EIGRP uses the bandwidth, delay, reliability, load and K values to calculate a composite cost metric. The problem with this metric is that it doesn’t scale for high bandwidth interfaces. The composite cost metric is calculated like this:

`EIGRP composite cost metric = 256*((K1*Scaled Bandwidth) + (K2*Scaled Bandwidth)/(256 – Load) + (K3*Scaled Delay)*(K5/(Reliability + K4)))`

In the formula above, you can see that the bandwidth is scaled. It’s done with the following formula:

`Scaled bandwidth = (10`^{7}/minimum bandwidth (Bw) in kilobits per second)

The delay is also scaled, using this formula:

`Scaled Delay = (Delay/10)`

By default, only K1 and K3 are enabled, only bandwidth and delay are used. This means the composite cost metric can be simplified to the following formula:

`EIGRP composite cost metric = 256*(Scaled Bandwidth + Scaled Delay)`

The scaled bandwidth formula is unable to differentiate between anything faster than 10 GigabitEthernet. The lowest delay that we can configure is 10 microseconds, that’s the delay GigabitEthernet interfaces offer. Anything above GigabitEthernet will also have a delay of 10 microseconds.

Here are some examples to help you understand this:

- GigabitEthernet:
- Scaled bandwidth: 10000000 / 1000000 = 10
- Scaled delay: 10 / 10 = 1
- Composite metric: 10 + 1 * 256 = 2816

- 10 GigabitEthernet:
- Scaled bandwidth: 10000000 / 10000000 = 1
- Scaled delay: 10 / 10 = 1
- Composite metric: 1 + 1 * 256 = 512

- 11 GigabitEthernet:
- Scaled bandwidth: 10000000 / 11000000 = 0.9 (rounded to 0)
- Scaled delay: 10 / 10 = 1
- Composite metric: 0 + 1 * 256 = 256

- 20 GigabitEthernet:
- Scaled bandwidth: 10000000 / 20000000 = 0.5 (rounded to 0)
- Scaled delay: 10 / 10 = 1
- Composite metric: 0 + 1 * 256 = 256

- 40 GigabitEthernet:
- Scaled bandwidth: 10000000 / 40000000 = 0.25 (rounded to 0)
- Scaled delay: 10 / 10 = 1
- Composite metric: 0 + 1 * 256 = 256

Above, you can see that the scaled bandwidth of anything higher than 10 GigabitEthernet has a value that is below one and is rounded down to zero. The delay has a value of one for GigabitEthernet or faster interfaces.

Any interface above 10 GigabitEthernet will always have a composite cost metric of 256. To EIGRP, there is no difference between anything above 10 GigabitEthernet or 40 GigabitEthernet interfaces and this might cause undesirable equal-cost load balancing in your network.

The metric and its formulas as explained above is called the **EIGRP classic metrics**. To solve this problem, EIGRP supports **wide metrics **which uses **64-bit** values instead of the 32-bit values that EIGRP classics metric uses. EIGRP wide metrics supports interfaces up to 4.2 terabits and uses a different composite cost metric formula. It has the following components:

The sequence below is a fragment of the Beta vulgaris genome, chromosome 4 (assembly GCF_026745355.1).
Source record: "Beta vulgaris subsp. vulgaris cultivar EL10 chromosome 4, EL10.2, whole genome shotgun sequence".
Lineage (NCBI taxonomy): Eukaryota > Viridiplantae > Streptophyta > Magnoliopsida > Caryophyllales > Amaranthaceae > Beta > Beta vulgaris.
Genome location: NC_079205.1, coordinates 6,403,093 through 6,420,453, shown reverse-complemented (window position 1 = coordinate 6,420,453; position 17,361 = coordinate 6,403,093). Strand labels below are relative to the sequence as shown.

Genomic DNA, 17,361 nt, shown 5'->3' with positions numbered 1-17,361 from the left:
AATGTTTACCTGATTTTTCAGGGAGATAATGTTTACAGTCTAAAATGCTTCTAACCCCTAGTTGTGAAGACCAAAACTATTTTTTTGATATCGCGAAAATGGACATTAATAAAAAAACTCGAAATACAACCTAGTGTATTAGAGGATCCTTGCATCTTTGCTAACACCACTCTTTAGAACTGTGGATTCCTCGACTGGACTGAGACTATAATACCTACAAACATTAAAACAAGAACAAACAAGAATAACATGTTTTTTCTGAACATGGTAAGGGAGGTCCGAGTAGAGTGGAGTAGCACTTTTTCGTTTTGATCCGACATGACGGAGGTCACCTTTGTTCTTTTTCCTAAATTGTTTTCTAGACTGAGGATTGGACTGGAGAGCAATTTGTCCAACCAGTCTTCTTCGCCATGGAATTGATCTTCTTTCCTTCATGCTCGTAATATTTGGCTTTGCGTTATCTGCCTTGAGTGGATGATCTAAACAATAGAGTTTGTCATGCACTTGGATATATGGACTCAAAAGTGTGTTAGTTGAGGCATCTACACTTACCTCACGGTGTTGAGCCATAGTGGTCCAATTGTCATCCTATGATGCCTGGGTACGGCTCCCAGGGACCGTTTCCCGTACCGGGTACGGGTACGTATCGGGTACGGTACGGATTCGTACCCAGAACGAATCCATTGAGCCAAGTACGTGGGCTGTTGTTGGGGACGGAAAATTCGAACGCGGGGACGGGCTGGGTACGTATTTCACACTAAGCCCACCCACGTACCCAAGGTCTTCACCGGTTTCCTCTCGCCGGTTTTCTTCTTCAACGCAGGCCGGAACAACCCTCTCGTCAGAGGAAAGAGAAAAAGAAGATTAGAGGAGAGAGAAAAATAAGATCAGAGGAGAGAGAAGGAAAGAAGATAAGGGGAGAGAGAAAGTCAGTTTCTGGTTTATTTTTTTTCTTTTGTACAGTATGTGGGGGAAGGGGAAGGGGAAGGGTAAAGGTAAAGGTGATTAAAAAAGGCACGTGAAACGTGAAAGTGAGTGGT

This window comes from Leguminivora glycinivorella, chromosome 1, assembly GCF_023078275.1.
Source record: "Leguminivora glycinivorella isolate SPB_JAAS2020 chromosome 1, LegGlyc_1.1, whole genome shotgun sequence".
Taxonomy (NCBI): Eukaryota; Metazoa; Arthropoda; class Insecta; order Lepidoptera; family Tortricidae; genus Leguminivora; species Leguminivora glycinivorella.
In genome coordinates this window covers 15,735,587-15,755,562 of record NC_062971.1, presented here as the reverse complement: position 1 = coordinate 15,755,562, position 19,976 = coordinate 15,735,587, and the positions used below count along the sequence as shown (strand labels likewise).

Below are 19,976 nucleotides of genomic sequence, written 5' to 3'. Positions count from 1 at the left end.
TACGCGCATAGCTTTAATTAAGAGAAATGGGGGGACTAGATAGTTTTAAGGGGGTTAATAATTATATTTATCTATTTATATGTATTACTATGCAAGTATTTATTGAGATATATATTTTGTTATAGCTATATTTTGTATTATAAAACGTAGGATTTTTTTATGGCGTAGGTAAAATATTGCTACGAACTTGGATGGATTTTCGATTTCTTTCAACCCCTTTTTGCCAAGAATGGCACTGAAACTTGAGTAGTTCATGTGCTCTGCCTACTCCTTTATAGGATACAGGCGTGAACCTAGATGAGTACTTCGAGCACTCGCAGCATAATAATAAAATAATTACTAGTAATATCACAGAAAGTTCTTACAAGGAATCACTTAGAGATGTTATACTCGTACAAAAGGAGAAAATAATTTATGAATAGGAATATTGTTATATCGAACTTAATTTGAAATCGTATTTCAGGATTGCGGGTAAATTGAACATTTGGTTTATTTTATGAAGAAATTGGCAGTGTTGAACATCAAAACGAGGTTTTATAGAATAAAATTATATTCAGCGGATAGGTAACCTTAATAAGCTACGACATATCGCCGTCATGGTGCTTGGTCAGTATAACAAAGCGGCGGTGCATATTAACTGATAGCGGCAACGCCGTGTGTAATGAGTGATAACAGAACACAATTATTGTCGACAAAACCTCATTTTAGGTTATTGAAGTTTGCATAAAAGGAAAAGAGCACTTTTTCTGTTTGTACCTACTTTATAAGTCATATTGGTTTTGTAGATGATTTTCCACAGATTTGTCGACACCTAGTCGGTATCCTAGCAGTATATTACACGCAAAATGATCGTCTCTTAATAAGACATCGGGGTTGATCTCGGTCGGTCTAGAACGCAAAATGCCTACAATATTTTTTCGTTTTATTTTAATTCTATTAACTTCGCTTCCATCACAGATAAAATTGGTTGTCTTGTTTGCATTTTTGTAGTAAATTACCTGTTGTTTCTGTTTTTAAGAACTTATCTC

- Throughput: this is the bandwidth, it uses a new scaled bandwidth formula.
- Latency: this is the delay, in picoseconds. 1000000000 picoseconds = 1 millisecond. It also uses a new latency scaling formula.
- Reliability: the same as with EIGRP classic metrics.
- Load: the same as with EIGRP classic metrics.
- MTU: the same as with EIGRP classic metrics.
- Hop Count: the same as with EIGRP classic metrics.
- Extended Metrics: these are currently not used but reserved for future extensions. There are three extended metrics as of this moment:
- Jitter
- Energy
- Quiescent Energy

To add these extended metrics to the composite metric, a new K value was introduced called **K6**.

Let’s take a look at the wide metrics composite metric formula:

Hi Rene,

I have a question. What is the difference between composite metric and vector metric in EIGRP?

I see both the metric when I issue the command “sh ip eigrp x.x.x.x”

I appreciate if you can visualize me the difference between them.

Regards,

Mallik

Hello Mallik,

Although I am not Rene, I hope I can help you out. From what I understand vector metrics are the metrics that in total make up the composite metric. For example Bandwidth, Delay, Load, Reliability, and MTU are the Vector Metrics. Together they are used in a formula to find the composite metric. This composite metric is used by EIGRP to decide the best paths to insert into the topology and routing table.

Below is a quote and link to a Cisco article that you might find helpful.

"EIGRP Composite Cost Metrics

The Enhanced Interior Gateway Routing Prot

... Continue reading in our forumHello Scott

That’s absolutely correct. Each of the K values (K1, K2, K3, K4, K5) are vectors and the composite metric is the result of the stated formula.

Thanks!

Laz

Many thanks Scott, well explained…appreciate your help.